It was so quiet outside. Just the sea behind the dunes. The moon was shining from a clear dark sky.
A cow in the barn mewed, then it was quiet again.
The old farmer started to climb the dune and he thought of years ago. So maybe he was wrong that time. He shouldn’t have tried to force the lad to do what he didn’t want. But that was how it was in those days. Children listened to their parents, was he wrong to think his son would listen too?

But the boy wanted to go to sea. Not become a farmer. And now, years later, he knew the son had a point. But then… Had he himself not just lost his brother who was drowned? He was still wearing the black armband then!
Around the arm that hit his son that Christmas eve.

From the top of the dune he looked over the peaceful island, the dunes and the sea.
Where would his boy be now? Well, boy, he would have been forty now. Would he still be alive today?
He left that Christmas eve and he had never returned. Never they had heard from him.

On the bridge of the “Pythia” Hessel still shivered. The coffee couldn’t keep him warm. Was it really the cold that made him tremble? He remembered that he had this strange sensation when he was young. A shiver. A feeling of bad things to happen. And then he would just know a cow would die, or lightning would strike , things like that. Odd, he had forgotten all about that shiver.
Maybe it had to do with the fact they were sailing here, so close to Terschelling, where he had lived on his parents farm until that Christmas eve such a long time ago.
There was the lighthouse. There were the dunes. And somewhere behind those dunes was the old farm, the horse and his parents. If still alive.

The old man was staring towards the sea, where he could see the light of a vessel far away. Why didn’t he just go home, inside, where it was warm.
Didn’t he hear the old horse now? What was wrong with that animal?
He turned round and entered the barn. The horse was restless, scraping his foot over the floor.
“What is the matter old boy? Huh?”

On board of the “Pythia” Hessel took over the stirring wheel from a mate and gave him his coffee.
It was strange, in the last years he must have sailed here several times, so close to the shore of his island, and he had never thought about home till now. It had been a horrible fight, between him and his father. Over twenty years ago it had been and he had left and never returned to the island.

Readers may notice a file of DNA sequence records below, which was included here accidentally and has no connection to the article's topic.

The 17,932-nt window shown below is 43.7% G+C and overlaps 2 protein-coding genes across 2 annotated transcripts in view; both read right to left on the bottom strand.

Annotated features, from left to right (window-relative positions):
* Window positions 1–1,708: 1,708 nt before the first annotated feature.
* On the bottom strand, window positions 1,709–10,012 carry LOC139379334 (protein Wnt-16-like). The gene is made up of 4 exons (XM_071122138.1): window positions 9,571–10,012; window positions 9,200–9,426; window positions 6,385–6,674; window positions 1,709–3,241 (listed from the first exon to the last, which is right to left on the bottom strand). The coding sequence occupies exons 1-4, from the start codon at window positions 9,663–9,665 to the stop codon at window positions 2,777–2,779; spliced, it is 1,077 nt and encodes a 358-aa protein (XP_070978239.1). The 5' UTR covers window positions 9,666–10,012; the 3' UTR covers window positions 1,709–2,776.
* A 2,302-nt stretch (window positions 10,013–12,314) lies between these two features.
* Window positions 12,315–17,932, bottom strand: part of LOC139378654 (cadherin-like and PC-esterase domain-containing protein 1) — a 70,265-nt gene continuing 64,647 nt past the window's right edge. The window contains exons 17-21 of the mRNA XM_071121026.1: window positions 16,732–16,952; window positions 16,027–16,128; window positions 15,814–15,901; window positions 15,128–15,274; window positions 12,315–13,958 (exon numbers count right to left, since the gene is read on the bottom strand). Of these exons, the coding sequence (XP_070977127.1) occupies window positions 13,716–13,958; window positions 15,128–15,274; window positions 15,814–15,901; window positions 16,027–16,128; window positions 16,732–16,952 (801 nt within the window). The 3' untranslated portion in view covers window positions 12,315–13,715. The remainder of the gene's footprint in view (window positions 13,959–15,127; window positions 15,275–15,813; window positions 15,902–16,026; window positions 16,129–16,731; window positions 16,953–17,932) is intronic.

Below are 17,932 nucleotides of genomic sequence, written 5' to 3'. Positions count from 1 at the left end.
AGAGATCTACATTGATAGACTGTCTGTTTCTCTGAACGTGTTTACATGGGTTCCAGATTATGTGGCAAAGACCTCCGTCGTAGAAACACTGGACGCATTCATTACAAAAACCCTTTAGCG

Maybe he was right then. He thought so, then. But now, he could see his fathers point of view too. So soon after the death of his father’s brother, he should have waited a bit with revealing his future plans.
And now he once again sailed by the island he used to live on.

He held his breath.
All of the sudden he saw his mother, she was sleeping in her chair near the window. The candle on the windowpane, he saw it flickering. The candle…
He uttered a cry.

The horse had calmed down a bit, the old eyes looked sadly at the farmer.
“So you are fine now, aren’t you old boy,” the farmer said. Just when he decided to take a look in the stable to see if the cows were okay, he could hear the telephone ring in the living room.
“Now why doesn’t she take that call?” he wondered. He forgot about the cows and hurried inside, into the living. There his wife stood in the room, a burning curtain was lying on the floor. She tried to kick out the flames. He helped her and they succeeded to put out the fire.
Still shaken she said: “I was asleep, you know, and then the phone rang. I woke up and I saw that the curtain was burning. I just tore  it down to the floor. Just in time. If that phone hadn’t rang…”
“Maybe whomever it is, will call again,” her husband said.
“Whomever it was, he or she may have saved my life,” the old woman said. She put the fallen picture of her son Hessel back in its place and they both had a glass of wine to celebrate the good ending.

Hessel was still near the radio and waited. There was the voice of the operator.
“This is Scheveningen Radio again sir, I am sorry, they won’t answer the phone.”
He thanked her and stared out of the window again, over the sea. There was the lighthouse of Ameland, the next island. The shiver had gone.

Slowly the ship continued the voyage.

translated by me, from orig. Dutch, written by me in 1986, published in De Terschellinger. repost of 12-12-2010

I had planned for something new, but things got in the way!  🙂